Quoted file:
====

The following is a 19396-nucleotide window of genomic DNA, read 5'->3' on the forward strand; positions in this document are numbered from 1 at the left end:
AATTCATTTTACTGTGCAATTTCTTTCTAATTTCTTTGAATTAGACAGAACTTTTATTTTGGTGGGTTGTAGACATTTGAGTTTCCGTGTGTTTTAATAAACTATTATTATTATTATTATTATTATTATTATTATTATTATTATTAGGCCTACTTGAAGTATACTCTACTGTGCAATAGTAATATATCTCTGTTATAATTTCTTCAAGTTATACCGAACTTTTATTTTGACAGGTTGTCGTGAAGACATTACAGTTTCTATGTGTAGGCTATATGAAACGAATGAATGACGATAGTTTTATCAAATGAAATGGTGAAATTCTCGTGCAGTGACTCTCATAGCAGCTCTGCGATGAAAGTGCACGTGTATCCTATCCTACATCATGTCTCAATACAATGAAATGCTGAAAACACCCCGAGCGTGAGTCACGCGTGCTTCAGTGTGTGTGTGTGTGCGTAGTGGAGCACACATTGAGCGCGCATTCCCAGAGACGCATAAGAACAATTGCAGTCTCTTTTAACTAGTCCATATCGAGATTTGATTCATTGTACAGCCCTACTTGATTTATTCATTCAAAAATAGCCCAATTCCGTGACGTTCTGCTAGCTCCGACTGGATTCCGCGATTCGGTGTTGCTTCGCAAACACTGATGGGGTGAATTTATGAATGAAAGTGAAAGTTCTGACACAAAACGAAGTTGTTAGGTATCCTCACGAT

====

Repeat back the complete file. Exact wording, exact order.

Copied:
The following is a 19396-nucleotide window of genomic DNA, read 5'->3' on the forward strand; positions in this document are numbered from 1 at the left end:
AATTCATTTTACTGTGCAATTTCTTTCTAATTTCTTTGAATTAGACAGAACTTTTATTTTGGTGGGTTGTAGACATTTGAGTTTCCGTGTGTTTTAATAAACTATTATTATTATTATTATTATTATTATTATTATTATTATTATTAGGCCTACTTGAAGTATACTCTACTGTGCAATAGTAATATATCTCTGTTATAATTTCTTCAAGTTATACCGAACTTTTATTTTGACAGGTTGTCGTGAAGACATTACAGTTTCTATGTGTAGGCTATATGAAACGAATGAATGACGATAGTTTTATCAAATGAAATGGTGAAATTCTCGTGCAGTGACTCTCATAGCAGCTCTGCGATGAAAGTGCACGTGTATCCTATCCTACATCATGTCTCAATACAATGAAATGCTGAAAACACCCCGAGCGTGAGTCACGCGTGCTTCAGTGTGTGTGTGTGTGCGTAGTGGAGCACACATTGAGCGCGCATTCCCAGAGACGCATAAGAACAATTGCAGTCTCTTTTAACTAGTCCATATCGAGATTTGATTCATTGTACAGCCCTACTTGATTTATTCATTCAAAAATAGCCCAATTCCGTGACGTTCTGCTAGCTCCGACTGGATTCCGCGATTCGGTGTTGCTTCGCAAACACTGATGGGGTGAATTTATGAATGAAAGTGAAAGTTCTGACACAAAACGAAGTTGTTAGGTATCCTCACGAT